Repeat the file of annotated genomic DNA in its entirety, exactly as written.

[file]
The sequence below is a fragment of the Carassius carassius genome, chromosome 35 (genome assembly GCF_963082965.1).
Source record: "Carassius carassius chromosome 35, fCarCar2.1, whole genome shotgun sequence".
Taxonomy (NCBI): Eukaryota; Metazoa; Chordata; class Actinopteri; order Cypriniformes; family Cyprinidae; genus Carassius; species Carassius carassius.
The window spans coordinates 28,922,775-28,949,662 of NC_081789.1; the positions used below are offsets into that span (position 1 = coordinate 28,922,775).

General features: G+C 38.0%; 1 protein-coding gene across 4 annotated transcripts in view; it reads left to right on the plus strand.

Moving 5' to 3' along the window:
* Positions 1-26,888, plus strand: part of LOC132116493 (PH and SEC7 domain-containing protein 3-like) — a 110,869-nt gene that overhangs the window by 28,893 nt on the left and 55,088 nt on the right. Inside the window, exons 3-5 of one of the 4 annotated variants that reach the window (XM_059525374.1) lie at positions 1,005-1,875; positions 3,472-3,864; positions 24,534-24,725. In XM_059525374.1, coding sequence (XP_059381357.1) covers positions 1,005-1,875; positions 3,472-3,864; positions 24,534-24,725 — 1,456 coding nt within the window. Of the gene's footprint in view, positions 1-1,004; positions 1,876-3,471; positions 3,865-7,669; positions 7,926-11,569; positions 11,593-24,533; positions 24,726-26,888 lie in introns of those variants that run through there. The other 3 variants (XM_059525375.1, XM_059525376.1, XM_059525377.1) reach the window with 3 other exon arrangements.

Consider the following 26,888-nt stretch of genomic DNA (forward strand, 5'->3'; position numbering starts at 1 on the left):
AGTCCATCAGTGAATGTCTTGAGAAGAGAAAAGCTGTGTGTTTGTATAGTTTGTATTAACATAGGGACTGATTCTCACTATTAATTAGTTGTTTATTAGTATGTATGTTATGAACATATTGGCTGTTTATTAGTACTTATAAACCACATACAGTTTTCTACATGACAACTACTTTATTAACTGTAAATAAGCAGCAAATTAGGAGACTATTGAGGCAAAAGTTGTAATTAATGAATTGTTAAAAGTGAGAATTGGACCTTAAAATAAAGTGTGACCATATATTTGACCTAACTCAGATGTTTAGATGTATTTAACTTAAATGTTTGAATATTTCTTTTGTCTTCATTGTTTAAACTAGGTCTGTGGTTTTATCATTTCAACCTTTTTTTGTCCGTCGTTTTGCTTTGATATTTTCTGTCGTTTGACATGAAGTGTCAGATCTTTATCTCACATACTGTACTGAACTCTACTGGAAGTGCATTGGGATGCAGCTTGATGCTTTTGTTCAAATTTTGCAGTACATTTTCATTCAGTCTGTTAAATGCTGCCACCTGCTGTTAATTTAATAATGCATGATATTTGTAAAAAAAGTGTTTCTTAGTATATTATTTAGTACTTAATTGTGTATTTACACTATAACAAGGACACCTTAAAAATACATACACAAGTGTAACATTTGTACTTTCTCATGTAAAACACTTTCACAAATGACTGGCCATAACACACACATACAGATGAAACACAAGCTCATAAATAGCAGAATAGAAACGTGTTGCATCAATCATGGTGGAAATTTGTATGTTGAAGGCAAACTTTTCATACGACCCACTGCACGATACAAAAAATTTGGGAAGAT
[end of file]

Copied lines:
The sequence below is a fragment of the Carassius carassius genome, chromosome 35 (genome assembly GCF_963082965.1).
Source record: "Carassius carassius chromosome 35, fCarCar2.1, whole genome shotgun sequence".
Taxonomy (NCBI): Eukaryota; Metazoa; Chordata; class Actinopteri; order Cypriniformes; family Cyprinidae; genus Carassius; species Carassius carassius.
The window spans coordinates 28,922,775-28,949,662 of NC_081789.1; the positions used below are offsets into that span (position 1 = coordinate 28,922,775).

General features: G+C 38.0%; 1 protein-coding gene across 4 annotated transcripts in view; it reads left to right on the plus strand.

Moving 5' to 3' along the window:
* Positions 1-26,888, plus strand: part of LOC132116493 (PH and SEC7 domain-containing protein 3-like) — a 110,869-nt gene that overhangs the window by 28,893 nt on the left and 55,088 nt on the right. Inside the window, exons 3-5 of one of the 4 annotated variants that reach the window (XM_059525374.1) lie at positions 1,005-1,875; positions 3,472-3,864; positions 24,534-24,725. In XM_059525374.1, coding sequence (XP_059381357.1) covers positions 1,005-1,875; positions 3,472-3,864; positions 24,534-24,725 — 1,456 coding nt within the window. Of the gene's footprint in view, positions 1-1,004; positions 1,876-3,471; positions 3,865-7,669; positions 7,926-11,569; positions 11,593-24,533; positions 24,726-26,888 lie in introns of those variants that run through there. The other 3 variants (XM_059525375.1, XM_059525376.1, XM_059525377.1) reach the window with 3 other exon arrangements.

Consider the following 26,888-nt stretch of genomic DNA (forward strand, 5'->3'; position numbering starts at 1 on the left):
AGTCCATCAGTGAATGTCTTGAGAAGAGAAAAGCTGTGTGTTTGTATAGTTTGTATTAACATAGGGACTGATTCTCACTATTAATTAGTTGTTTATTAGTATGTATGTTATGAACATATTGGCTGTTTATTAGTACTTATAAACCACATACAGTTTTCTACATGACAACTACTTTATTAACTGTAAATAAGCAGCAAATTAGGAGACTATTGAGGCAAAAGTTGTAATTAATGAATTGTTAAAAGTGAGAATTGGACCTTAAAATAAAGTGTGACCATATATTTGACCTAACTCAGATGTTTAGATGTATTTAACTTAAATGTTTGAATATTTCTTTTGTCTTCATTGTTTAAACTAGGTCTGTGGTTTTATCATTTCAACCTTTTTTTGTCCGTCGTTTTGCTTTGATATTTTCTGTCGTTTGACATGAAGTGTCAGATCTTTATCTCACATACTGTACTGAACTCTACTGGAAGTGCATTGGGATGCAGCTTGATGCTTTTGTTCAAATTTTGCAGTACATTTTCATTCAGTCTGTTAAATGCTGCCACCTGCTGTTAATTTAATAATGCATGATATTTGTAAAAAAAGTGTTTCTTAGTATATTATTTAGTACTTAATTGTGTATTTACACTATAACAAGGACACCTTAAAAATACATACACAAGTGTAACATTTGTACTTTCTCATGTAAAACACTTTCACAAATGACTGGCCATAACACACACATACAGATGAAACACAAGCTCATAAATAGCAGAATAGAAACGTGTTGCATCAATCATGGTGGAAATTTGTATGTTGAAGGCAAACTTTTCATACGACCCACTGCACGATACAAAAAATTTGGGAAGAT